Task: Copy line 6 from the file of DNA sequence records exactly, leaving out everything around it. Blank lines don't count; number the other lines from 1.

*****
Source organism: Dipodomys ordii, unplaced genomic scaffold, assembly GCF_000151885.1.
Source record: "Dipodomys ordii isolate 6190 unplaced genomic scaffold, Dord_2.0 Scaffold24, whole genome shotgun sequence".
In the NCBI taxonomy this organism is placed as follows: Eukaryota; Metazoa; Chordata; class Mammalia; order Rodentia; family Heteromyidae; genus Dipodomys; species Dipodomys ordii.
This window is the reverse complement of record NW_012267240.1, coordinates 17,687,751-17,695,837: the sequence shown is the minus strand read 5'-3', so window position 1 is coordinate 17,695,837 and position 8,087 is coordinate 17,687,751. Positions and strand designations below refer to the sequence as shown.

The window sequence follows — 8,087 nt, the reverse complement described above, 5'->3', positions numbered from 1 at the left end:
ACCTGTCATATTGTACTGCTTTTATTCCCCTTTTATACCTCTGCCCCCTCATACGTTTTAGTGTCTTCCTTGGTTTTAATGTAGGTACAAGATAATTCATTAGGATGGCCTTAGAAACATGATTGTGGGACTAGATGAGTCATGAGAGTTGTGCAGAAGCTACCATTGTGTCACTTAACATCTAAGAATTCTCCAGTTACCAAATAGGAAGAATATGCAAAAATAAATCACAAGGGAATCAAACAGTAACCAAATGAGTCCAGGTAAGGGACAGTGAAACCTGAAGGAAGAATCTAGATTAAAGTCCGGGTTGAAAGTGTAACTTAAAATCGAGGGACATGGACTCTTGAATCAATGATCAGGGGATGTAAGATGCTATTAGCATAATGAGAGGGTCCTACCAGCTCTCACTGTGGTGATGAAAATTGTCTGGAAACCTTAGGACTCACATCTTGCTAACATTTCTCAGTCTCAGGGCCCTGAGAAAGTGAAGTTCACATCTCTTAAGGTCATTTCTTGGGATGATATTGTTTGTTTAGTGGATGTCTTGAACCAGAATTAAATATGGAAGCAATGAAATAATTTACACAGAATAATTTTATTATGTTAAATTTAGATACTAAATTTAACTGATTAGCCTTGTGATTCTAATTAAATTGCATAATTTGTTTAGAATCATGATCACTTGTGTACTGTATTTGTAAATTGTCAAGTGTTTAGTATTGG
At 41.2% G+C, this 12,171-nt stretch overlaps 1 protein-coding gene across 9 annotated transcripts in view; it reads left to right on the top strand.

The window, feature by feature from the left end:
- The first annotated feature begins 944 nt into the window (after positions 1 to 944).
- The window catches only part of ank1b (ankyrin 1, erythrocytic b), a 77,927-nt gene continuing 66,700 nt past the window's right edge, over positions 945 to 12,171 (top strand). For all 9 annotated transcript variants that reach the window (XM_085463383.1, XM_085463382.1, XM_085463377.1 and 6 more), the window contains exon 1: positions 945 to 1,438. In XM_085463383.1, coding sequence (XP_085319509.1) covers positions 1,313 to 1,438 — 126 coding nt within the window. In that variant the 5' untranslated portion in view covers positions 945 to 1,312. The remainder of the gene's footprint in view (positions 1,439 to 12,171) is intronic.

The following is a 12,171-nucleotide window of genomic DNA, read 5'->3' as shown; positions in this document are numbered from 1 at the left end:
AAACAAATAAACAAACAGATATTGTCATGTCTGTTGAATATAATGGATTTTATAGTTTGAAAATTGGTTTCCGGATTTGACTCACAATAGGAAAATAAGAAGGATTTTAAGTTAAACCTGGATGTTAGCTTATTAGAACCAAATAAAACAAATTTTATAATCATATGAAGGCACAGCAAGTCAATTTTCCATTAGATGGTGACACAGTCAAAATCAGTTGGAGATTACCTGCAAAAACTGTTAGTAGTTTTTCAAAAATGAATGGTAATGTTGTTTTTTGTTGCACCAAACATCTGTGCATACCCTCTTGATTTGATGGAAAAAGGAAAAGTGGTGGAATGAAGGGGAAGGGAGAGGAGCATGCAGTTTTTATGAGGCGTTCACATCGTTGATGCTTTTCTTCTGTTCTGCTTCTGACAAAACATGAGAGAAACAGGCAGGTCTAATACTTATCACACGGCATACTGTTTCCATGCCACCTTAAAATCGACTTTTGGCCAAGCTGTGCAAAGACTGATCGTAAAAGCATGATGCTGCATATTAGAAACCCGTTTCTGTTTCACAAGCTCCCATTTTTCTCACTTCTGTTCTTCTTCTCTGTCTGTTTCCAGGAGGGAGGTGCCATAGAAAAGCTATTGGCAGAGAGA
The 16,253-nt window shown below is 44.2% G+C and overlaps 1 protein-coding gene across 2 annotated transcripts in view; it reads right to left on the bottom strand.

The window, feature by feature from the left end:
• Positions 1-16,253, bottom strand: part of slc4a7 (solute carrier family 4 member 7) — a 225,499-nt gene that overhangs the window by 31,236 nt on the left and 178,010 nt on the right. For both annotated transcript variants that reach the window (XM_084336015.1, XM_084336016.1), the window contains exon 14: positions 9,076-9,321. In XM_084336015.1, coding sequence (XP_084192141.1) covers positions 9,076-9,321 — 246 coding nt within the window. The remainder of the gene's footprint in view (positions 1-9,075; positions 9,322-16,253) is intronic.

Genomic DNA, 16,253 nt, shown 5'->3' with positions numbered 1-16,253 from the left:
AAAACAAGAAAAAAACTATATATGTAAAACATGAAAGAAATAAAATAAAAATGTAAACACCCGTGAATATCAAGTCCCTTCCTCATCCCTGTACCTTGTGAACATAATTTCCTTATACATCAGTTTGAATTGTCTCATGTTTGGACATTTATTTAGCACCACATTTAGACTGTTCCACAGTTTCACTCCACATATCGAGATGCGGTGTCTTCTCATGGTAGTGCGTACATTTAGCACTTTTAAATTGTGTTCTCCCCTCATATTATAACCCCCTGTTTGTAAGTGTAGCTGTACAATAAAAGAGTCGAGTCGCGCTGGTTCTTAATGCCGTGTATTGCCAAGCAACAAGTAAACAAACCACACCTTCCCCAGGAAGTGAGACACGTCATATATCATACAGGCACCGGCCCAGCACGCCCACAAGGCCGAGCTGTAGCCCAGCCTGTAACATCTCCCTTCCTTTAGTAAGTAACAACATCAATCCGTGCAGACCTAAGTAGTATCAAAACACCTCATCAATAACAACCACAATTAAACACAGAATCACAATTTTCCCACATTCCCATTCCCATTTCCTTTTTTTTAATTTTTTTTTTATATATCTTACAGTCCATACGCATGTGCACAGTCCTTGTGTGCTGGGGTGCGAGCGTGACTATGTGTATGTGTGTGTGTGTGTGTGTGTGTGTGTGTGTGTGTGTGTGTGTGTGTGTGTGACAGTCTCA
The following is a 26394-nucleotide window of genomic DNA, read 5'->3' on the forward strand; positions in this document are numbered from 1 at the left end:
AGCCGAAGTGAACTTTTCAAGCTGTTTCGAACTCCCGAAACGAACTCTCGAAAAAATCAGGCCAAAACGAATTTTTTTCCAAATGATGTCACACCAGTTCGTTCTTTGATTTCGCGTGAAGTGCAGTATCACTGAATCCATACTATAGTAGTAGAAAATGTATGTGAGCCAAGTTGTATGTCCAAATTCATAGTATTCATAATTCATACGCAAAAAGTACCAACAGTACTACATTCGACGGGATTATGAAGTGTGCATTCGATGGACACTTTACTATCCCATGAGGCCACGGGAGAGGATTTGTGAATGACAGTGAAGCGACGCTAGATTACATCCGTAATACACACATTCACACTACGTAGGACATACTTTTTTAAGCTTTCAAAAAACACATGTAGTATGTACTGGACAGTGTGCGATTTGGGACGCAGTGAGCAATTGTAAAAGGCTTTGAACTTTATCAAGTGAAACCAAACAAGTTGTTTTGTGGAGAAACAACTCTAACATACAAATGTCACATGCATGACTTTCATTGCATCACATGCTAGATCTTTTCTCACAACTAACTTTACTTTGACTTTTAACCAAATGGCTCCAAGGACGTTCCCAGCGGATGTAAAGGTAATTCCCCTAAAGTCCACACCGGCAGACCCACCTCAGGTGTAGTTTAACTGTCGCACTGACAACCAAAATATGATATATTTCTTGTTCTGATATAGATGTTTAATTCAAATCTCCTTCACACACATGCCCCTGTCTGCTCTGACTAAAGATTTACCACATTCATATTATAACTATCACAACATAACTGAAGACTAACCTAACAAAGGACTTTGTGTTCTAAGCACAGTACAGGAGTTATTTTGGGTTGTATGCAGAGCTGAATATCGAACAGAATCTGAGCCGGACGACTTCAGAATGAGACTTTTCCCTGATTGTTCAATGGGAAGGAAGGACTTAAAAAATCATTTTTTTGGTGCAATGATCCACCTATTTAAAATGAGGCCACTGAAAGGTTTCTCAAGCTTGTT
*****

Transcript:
ACCTGTCATATTGTACTGCTTTTATTCCCCTTTTATACCTCTGCCCCCTCATACGTTTTAGTGTCTTCCTTGGTTTTAATGTAGGTACAAGATAATTCATTAGGATGGCCTTAGAAACATGATTGTGGGACTAGATGAGTCATGAGAGTTGTGCAGAAGCTACCATTGTGTCACTTAACATCTAAGAATTCTCCAGTTACCAAATAGGAAGAATATGCAAAAATAAATCACAAGGGAATCAAACAGTAACCAAATGAGTCCAGGTAAGGGACAGTGAAACCTGAAGGAAGAATCTAGATTAAAGTCCGGGTTGAAAGTGTAACTTAAAATCGAGGGACATGGACTCTTGAATCAATGATCAGGGGATGTAAGATGCTATTAGCATAATGAGAGGGTCCTACCAGCTCTCACTGTGGTGATGAAAATTGTCTGGAAACCTTAGGACTCACATCTTGCTAACATTTCTCAGTCTCAGGGCCCTGAGAAAGTGAAGTTCACATCTCTTAAGGTCATTTCTTGGGATGATATTGTTTGTTTAGTGGATGTCTTGAACCAGAATTAAATATGGAAGCAATGAAATAATTTACACAGAATAATTTTATTATGTTAAATTTAGATACTAAATTTAACTGATTAGCCTTGTGATTCTAATTAAATTGCATAATTTGTTTAGAATCATGATCACTTGTGTACTGTATTTGTAAATTGTCAAGTGTTTAGTATTGG